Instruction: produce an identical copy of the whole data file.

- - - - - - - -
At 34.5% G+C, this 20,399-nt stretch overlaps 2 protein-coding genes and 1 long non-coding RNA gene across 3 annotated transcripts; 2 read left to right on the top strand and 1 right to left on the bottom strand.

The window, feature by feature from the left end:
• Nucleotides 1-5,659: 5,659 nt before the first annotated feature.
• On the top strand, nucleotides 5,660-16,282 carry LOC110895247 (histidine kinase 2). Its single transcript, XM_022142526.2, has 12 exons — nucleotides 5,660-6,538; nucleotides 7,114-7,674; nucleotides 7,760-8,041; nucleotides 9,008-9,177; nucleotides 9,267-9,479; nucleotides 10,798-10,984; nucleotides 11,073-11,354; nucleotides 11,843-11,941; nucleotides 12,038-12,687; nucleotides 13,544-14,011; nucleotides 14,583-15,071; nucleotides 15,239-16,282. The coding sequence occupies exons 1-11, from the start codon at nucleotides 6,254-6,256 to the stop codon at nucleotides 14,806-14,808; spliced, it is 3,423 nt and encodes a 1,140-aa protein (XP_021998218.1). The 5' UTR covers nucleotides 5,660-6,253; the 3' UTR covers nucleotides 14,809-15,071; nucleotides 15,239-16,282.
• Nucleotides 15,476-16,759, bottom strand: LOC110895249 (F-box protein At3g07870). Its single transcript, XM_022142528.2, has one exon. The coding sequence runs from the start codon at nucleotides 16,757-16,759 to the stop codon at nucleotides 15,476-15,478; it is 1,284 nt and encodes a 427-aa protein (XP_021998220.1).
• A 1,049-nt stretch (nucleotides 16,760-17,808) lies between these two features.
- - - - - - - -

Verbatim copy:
At 34.5% G+C, this 20,399-nt stretch overlaps 2 protein-coding genes and 1 long non-coding RNA gene across 3 annotated transcripts; 2 read left to right on the top strand and 1 right to left on the bottom strand.

The window, feature by feature from the left end:
• Nucleotides 1-5,659: 5,659 nt before the first annotated feature.
• On the top strand, nucleotides 5,660-16,282 carry LOC110895247 (histidine kinase 2). Its single transcript, XM_022142526.2, has 12 exons — nucleotides 5,660-6,538; nucleotides 7,114-7,674; nucleotides 7,760-8,041; nucleotides 9,008-9,177; nucleotides 9,267-9,479; nucleotides 10,798-10,984; nucleotides 11,073-11,354; nucleotides 11,843-11,941; nucleotides 12,038-12,687; nucleotides 13,544-14,011; nucleotides 14,583-15,071; nucleotides 15,239-16,282. The coding sequence occupies exons 1-11, from the start codon at nucleotides 6,254-6,256 to the stop codon at nucleotides 14,806-14,808; spliced, it is 3,423 nt and encodes a 1,140-aa protein (XP_021998218.1). The 5' UTR covers nucleotides 5,660-6,253; the 3' UTR covers nucleotides 14,809-15,071; nucleotides 15,239-16,282.
• Nucleotides 15,476-16,759, bottom strand: LOC110895249 (F-box protein At3g07870). Its single transcript, XM_022142528.2, has one exon. The coding sequence runs from the start codon at nucleotides 16,757-16,759 to the stop codon at nucleotides 15,476-15,478; it is 1,284 nt and encodes a 427-aa protein (XP_021998220.1).
• A 1,049-nt stretch (nucleotides 16,760-17,808) lies between these two features.